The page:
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What is RCV Testing?

Written December 6, 2017 by Imanis Life Sciences, Rochester MN

Over the last 20 years, the use of lentiviral vectors to generate stable cell lines has increased dramatically. This increase is due primarily to the capacity of lentiviral vectors to mediate stable insertion of transgenes into the genome of transduced cells, facilitating stable transgene expression over many cell passages. Today, lentiviral vectors have not only been engineered for optimal transgene expression, but also for increased biosafety. Despite the excellent safety track records of newer generations of lentiviral vectors, in vitro work with lentiviral vectors and lentiviral vector-transduced cells should be performed under BSL2 or BSL2+ conditions. Many institutes, however, permit downgrading to BSL1 for in vivo studies with lentiviral vector-transduced cells, provided that the cells are free of replication competent virus (RCV). Depending on your organization, your biosafety committee may also request RCV status before you begin working with the cells. So what exactly is RCV, and how is it detected?

What is RCV?

RCV is the presence of virus that is able to replicate. And even though many newer lentiviral vectors are replication defective, you still need to test the transduced cells to rule out the possibility of RCV being present. But why?

While both replication competent and replication defective lentiviral vector particles enter cells and integrate into host cell genomes, only replication competent viruses can generate additional progeny because replication defective lentiviral vector particles lack a complete viral genome. However, there exists the possibility that during production of replication defective lentiviral stocks, replication competent virus might be produced and contaminate the stock.

This possibility is due to potential recombination during production. To generate lentiviral vector particles, cells are transduced with three (2nd generation) or four (3rd generation) plasmids, which together encode all the viral components. The transfer plasmid encodes the gene(s) and promoter(s) of interest and the viral sequences necessary to incorporate them into the host cell genome. Envelope and packaging plasmids encode the other viral proteins needed to make the viral particles. If recombination between all the plasmids occurs during lentivirus production, a full-length virus genome could potentially be generated.

But it’s extremely unlikely that recombination between three or even four plasmids would happen in just the way needed to generate RCV. Moreover, many lentiviral vectors, including those we sell at Imanis, are self-inactivating (SIN). SIN vectors have a deletion in the 3’ LTR, which would ultimately prevent transcription of any potential full-length viruses generated through recombination. And that is why newer lentiviral vectors have such an excellent safety record.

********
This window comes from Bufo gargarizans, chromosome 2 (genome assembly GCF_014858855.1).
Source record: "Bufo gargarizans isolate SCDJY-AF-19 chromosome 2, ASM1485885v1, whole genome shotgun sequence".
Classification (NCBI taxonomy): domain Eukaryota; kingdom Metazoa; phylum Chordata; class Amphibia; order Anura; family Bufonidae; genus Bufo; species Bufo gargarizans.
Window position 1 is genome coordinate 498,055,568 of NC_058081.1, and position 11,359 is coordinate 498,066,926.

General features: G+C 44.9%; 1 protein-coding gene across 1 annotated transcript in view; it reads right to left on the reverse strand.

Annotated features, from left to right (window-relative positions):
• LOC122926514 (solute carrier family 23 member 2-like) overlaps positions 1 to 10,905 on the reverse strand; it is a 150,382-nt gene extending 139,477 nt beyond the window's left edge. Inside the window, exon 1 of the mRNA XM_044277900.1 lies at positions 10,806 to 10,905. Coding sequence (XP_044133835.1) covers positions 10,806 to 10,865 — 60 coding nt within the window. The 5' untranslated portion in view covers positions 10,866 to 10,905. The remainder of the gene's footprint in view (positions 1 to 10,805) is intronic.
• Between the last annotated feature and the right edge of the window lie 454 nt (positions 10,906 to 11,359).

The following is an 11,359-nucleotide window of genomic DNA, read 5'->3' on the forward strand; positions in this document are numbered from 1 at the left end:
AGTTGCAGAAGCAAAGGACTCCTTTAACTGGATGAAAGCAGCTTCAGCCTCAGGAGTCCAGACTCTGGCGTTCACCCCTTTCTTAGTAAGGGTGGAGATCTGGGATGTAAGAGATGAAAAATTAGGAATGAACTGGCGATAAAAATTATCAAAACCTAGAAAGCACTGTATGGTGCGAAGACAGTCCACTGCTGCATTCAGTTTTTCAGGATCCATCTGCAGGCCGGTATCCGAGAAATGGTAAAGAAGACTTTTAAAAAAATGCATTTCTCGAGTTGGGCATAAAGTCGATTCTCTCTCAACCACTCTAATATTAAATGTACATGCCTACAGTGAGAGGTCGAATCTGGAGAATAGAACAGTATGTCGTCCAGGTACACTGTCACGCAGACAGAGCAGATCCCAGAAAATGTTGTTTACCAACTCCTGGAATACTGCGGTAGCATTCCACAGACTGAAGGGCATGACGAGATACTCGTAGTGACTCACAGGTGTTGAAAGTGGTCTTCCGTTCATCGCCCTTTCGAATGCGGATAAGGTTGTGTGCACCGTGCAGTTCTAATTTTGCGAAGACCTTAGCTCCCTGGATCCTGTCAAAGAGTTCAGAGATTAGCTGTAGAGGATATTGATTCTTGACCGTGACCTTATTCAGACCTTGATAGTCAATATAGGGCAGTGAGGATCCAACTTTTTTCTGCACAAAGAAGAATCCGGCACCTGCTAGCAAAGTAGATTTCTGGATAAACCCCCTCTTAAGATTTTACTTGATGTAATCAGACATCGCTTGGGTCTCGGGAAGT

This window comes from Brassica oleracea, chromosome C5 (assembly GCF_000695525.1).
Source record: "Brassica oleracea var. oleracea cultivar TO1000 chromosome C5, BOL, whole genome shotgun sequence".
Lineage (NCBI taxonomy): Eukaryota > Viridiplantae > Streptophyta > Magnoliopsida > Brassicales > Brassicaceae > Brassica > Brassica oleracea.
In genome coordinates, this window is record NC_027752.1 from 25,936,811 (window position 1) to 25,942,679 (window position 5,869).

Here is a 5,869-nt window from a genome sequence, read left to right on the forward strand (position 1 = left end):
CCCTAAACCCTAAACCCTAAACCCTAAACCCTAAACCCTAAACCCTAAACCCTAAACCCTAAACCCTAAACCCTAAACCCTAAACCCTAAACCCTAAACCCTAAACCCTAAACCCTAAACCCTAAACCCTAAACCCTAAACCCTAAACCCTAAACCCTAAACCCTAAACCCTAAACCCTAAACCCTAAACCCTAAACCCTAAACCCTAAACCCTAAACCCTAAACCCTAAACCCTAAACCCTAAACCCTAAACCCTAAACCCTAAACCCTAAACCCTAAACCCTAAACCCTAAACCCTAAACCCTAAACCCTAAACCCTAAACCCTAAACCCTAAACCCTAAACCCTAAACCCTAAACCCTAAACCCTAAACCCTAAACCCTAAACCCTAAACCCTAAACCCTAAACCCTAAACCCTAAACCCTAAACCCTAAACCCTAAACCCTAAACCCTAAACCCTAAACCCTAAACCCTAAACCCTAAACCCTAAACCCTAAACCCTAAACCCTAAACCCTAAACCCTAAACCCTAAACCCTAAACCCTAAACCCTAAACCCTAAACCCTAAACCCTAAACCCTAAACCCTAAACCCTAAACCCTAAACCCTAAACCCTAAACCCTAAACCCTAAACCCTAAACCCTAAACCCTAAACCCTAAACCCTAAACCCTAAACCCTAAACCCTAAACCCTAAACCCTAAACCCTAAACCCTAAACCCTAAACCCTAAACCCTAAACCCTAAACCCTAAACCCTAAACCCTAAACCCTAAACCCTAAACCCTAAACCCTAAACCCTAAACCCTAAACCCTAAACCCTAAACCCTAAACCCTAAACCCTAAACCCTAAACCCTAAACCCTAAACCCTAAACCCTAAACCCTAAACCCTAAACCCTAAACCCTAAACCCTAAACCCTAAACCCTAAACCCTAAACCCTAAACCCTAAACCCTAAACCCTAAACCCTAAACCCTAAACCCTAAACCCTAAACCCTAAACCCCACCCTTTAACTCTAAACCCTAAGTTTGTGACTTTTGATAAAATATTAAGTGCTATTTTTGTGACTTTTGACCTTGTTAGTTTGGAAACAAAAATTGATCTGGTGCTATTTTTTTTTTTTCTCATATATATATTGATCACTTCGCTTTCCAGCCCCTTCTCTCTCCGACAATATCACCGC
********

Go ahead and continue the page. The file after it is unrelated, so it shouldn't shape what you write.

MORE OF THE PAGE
How is RCV detected?

So how do you prove that your lentiviral vector-transduced cells are negative for RCV? The most widely-accepted test for detecting RCV is an enzyme-linked immunosorbent assay (ELISA) directed against the lentiviral p24 capsid protein. The test is run on culture supernatant collected from lentiviral vector-transduced cells, is relatively rapid, and offers high sensitivity.

Because this test is not able to distinguish between replication competent and replication defective particles, it is important to ensure there are no replication defective lentiviral particles from the initial transduction present in the samples being tested. Sample preparation is important. During transduction, replication defective lentiviral particles either enter the cells being transduced or are removed with the rest of the media during cell passaging and media changes. So each passage reduces the level of replication defective particles. Since replication competent virus produces progeny virus, passaging the cells does not have the same dilution effect on replication competent lentiviral vectors. Therefore, to accurately detect RCV but limit false positive caused by replication defective particles, the RCV test should be performed on samples that are collected from cells that have been passaged for at least two weeks (or multiple passages) after the transduction was performed.

If you plan to RCV test your cells, make sure to check with your biosafety committee about the sensitivity of detection that they require; different institutes can have different requirements. And if you don’t want to have to do the testing yourself, Imanis offers RCV testing, and would be happy to perform this service for you.

Rianna Vandergaast, Ph.D.

Scientist at Imanis Life Sciences

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